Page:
Epifani T-110UL - As mentioned, I believe this to be the same cab currently offered as the "UL110" (the "T-110UL" nomenclature was used back before the "NYC" label started to be used for the ceramic driver based cabs). This cabs sounds kind of like a cross between the Hevos Midget and the VL-110. It has nicely balanced mids (despite the fact that by comparison, some cabs made it sound slightly scooped; this is more of a "midrange push" from the other cabs, IMHO), and its low end is similar to the Midget's low end at lower volume (the Midget did better handling higher volumes). The Epifani tweeter is really open and airy, with a sweet woodiness to them. They tend to float on top of your sound, and are really somewhat unique, IME. Only the Hevos was more bright/brilliant on the high end, but the Epi was more smooth sounding. In fact, the general sound of the T-110UL is fairly smooth, though without any of the "darkness" I associated with the VL-110. Its low end is fairly full, though not as forceful on the low B as with the VL-110. As mentioned previously, the Epi really shines at lower to mid volumes, but when you push it pretty hard, the lows first start to roll off (relative to the mids and highs), and if you keep pushing, the low end can get rather ugly and out of control. But this is really loud stuff, and up to this point, it's a top notch 1x10. If you need to really slam a 1x10, then the Hevos or VL-110 are the top choices.

Hevos Midget - The low end is of similar depth, but not as full or big, as that of the VL-110. The midrange it tight and crisp, though definitely somewhat scooped sounding. This cab is super tight (including on the low B), and has exceptional clarity which really projects. It can be driven quite hard and still maintain its composure. This was the only 4 ohm cab of the group.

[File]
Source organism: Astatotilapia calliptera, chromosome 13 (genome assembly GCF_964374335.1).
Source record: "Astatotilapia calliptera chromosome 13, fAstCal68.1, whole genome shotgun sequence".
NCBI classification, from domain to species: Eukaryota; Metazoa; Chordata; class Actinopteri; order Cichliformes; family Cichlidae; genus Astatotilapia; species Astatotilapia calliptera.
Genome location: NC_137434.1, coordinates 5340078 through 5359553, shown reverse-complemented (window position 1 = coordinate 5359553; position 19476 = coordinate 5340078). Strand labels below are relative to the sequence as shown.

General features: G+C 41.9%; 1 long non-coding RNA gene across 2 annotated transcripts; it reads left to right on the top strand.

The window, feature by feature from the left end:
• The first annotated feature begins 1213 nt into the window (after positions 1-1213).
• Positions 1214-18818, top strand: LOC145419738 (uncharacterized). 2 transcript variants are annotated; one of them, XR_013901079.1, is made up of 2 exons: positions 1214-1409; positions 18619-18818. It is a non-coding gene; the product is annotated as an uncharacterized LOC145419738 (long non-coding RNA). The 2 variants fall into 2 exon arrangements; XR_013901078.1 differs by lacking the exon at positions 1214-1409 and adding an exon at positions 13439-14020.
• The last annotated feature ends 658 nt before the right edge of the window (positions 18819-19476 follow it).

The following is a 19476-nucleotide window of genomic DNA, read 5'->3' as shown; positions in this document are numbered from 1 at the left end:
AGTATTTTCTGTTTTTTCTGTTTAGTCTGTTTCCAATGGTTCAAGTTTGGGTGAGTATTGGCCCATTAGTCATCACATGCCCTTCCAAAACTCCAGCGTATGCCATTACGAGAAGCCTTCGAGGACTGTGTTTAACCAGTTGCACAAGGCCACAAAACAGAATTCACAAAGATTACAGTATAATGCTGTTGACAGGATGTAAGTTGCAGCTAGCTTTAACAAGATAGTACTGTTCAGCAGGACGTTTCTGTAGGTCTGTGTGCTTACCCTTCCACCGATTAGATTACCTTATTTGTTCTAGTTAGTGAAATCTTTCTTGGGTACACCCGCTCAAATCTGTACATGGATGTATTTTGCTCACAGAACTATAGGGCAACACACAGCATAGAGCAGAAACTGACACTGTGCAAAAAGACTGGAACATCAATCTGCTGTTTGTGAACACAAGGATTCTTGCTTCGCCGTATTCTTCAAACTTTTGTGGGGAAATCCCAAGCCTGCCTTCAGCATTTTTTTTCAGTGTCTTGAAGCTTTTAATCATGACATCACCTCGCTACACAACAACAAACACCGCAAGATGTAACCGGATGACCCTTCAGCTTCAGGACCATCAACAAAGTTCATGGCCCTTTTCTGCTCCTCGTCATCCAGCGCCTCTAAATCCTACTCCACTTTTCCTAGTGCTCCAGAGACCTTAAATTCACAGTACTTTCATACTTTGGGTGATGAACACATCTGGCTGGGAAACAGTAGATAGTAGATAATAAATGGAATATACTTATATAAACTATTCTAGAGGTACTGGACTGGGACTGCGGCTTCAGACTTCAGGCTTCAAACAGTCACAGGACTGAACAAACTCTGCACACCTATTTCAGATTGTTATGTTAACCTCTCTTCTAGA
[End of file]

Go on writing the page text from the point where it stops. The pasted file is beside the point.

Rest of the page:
Low Down Sound 3-way 1x8 - This little 14" cube seems to go deeper than the VL-108, but is not as full sounding. You can definitely hear some port "chuffing" on the B string, but I didn't hear any from E on up. It has super clear mids which are very reminiscent of the VL-108. In fact, it sounds more clear than the EA 1x8 at lower volumes, but as you turn it up, you reach a point where this trend reverses, and the VL-108 becomes more clear. The VL-108 definitely takes to a low B better, and sounds more balanced on the whole than the LDS cab. Low to mid volume clarity is definitely the strong point of this LDS beauty.

Raezer's Edge Bass 10 - First off, let me just take a minute to say that Rich Raezer was a heck of a nice guy to work with, and he will be sorely missed. He builds some killer cabs, too, and is probably best known in the acoustic/folk realm. The Bass 10 is a tweeterless design, and you definitely hear this. The lack of a tweeter actually makes it sound a bit veiled up top, but you do get used to this. The lows are not quite as deep as, say the Acme, but they are as full as any of the 1x10's, and also incorporates some of the Tri 110's bite. The mids are warm and full, but not muddy, and similar overall to those of the VL-110, but with even more midrange push, more warmth, and slightly less clarity than the EA. You can't help but think of a P-bass with flats when playing through this cab! It has it's own vibe, but if this is your sound, the Bass 10 is very compelling.

1 Comments:

Blogger Pat McDaniel said...

I am looking for an accugroove 110, acme low b1, ea 3way with a 10 inch. Anything anywhere??? Lol..

11:07 PM